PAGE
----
Kerry end years of hurt against the Dubs, O'Shea's winning free and Galway are back

5 talking points after All-Ireland football semi-final weekend.

Kerry’s Sean O’Shea celebrates with Tadhg Morley and Dara Moynihan celebrate at the final whistle.
Kerry’s Sean O’Shea celebrates with Tadhg Morley and Dara Moynihan celebrate at the final whistle.
Image: Ryan Byrne/INPHO

1. Kerry end 13 years of hurt against the Dubs

FINALLY, KERRY HAVE put a halt to their losing run against Dublin. After going so close in the drawn 2019 All-Ireland final, this group have been yearning for the opportunity to beat their great rivals.

Kerry have experienced plenty of hurt over the past couple of seasons against Cork and Tyrone, so this victory will be huge for the group. This was a must-win game for them, especially considering the significant absence of Con O’Callaghan.

Had they been beaten here having let a five-point half-time lead slip, it would have been a psychologically scarring experience. 

Paudie Clifford deservedly took man-of-the-match honours after a wonderful attacking performance. His brother David had an exceptional first-half, Brian Ó Beaglaoich gave a fine showing in defence while Sean O’Shea delivered when Kerry’s need was highest.

2. O’Shea’s winning score

Having played well when he came in, Niall Scully will be disappointed with poor wide he kicked that handed Kerry the ball one last time in the game. 

Brian O Beaglaoich, as he did all day, made a hard run to receive the short kick-out. It started off the Kerry move. They worked the ball upfield and a kick pass flew into David Clifford. Davy Byrne came through the back of him and a free was awarded. 

Up stepped Sean O’Shea to nail the winning score, well over 50 metres out, against the breeze and after 80-odd minutes of action. It ended a decade where Kerry were under Dublin’s thumb. There was a certain symmetry to Stephen Cluxton’s last ditch free that became a watershed moment for Dublin in the final 11 years earlier.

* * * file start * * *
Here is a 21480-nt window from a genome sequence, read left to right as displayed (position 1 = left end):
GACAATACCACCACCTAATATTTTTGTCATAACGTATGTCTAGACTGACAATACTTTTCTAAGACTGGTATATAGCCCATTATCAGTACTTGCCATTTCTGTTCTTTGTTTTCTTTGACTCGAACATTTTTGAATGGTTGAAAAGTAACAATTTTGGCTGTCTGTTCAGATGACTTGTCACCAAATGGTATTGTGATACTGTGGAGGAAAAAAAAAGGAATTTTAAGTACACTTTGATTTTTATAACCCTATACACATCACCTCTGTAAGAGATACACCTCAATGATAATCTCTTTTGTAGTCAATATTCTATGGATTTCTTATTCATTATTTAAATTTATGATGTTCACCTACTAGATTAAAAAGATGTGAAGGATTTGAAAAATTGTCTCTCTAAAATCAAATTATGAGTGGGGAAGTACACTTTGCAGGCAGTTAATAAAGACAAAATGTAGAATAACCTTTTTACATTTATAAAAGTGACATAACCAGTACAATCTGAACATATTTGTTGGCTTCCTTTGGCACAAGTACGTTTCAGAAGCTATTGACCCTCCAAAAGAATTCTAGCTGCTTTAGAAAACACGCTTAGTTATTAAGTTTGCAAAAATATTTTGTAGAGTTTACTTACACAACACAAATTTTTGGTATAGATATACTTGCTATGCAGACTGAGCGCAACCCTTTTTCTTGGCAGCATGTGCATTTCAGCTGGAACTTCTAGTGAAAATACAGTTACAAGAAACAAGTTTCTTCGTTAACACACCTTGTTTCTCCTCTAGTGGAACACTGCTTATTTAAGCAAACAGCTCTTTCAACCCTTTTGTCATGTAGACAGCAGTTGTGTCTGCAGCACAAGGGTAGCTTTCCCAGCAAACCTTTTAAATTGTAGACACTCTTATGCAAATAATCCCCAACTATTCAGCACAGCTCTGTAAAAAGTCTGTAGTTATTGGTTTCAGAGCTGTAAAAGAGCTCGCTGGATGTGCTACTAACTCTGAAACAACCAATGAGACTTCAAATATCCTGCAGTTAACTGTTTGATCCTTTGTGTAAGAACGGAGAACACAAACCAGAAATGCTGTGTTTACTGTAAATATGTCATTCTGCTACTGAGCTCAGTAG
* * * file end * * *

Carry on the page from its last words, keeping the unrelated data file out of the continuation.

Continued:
3. Plenty left in the Dubs

Despite the low scoring nature of the game, it was a dramatic and entertaining contest. 

Dublin can be proud of their refusal to give in even when the tide was against them.

Kerry’s movement up front was far slicker in the opening period, but the Dubs showed bravery to fight back into the contest. They were led by the war horses James McCarthy and Ciaran Kilkenny. Cormac Costello’s goal was sublime and Dessie Farrell’s men smelt blood at that stage.

If O’Callaghan wasn’t cruelly ruled out with injury, this could have ended so differently. There’s plenty left in this Dublin team. There will be question marks over the future of some veterans like Dean Rock, Mick Fitzsimons, James McCarthy Jonny Cooper, but there’s no reason to suggest they all won’t be back on board again next season. 

After three years in charge, Dessie Farrell may well decide to bring his tenure to an end. 

shane-walsh-after-the-game Galway’s Shane Walsh after the game. Source: James Crombie/INPHO

4. Derry’s grand plan comes unstuck 

When push came to shove on Saturday, Derry’s attack badly faltered. The stats don’t make kind viewing for Rory Gallagher’s team. After a blistering first 20 minutes, they should have been further clear. 

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They scored just a point between the 12th and 49th minute – a free – and had added only a score from play by the 62nd minute. Shane McGuigan and Benny Heron were well wrapped up.

Once Galway tracked the runners from deep and crowded out key men like Gareth McKinless, the Derry attack looked predictable and lifeless. 

Like Donegal in 2011, Derry will learn a great deal from this game and will look to add a better attacking element next season. However, their Ulster opponents will study Galway’s set-up here too.

5. Galway are back 

By the end of this season either David Clifford or Shane Walsh will end up winning their first All-Ireland senior medal, which isn’t a bad thing. While Walsh has been Galway’s star man for much of this season, Damien Comer was the hero in the semi-final.

Both Walsh and Robert Finnerty were held from play, which made Comer’s impact all the more important. Without him, they wouldn’t be preparing for an All-Ireland final. 

The final against Kerry will be a completely different contest. Cian O’Neill has added a huge amount to Galway’s tactic set-up this season. Sean Kelly, Kieran Molloy, Liam Silke and John Daly are improving with every game in defence. They’ll get their toughest test by far on Sunday week. 

About the author:

Kevin O'Brien

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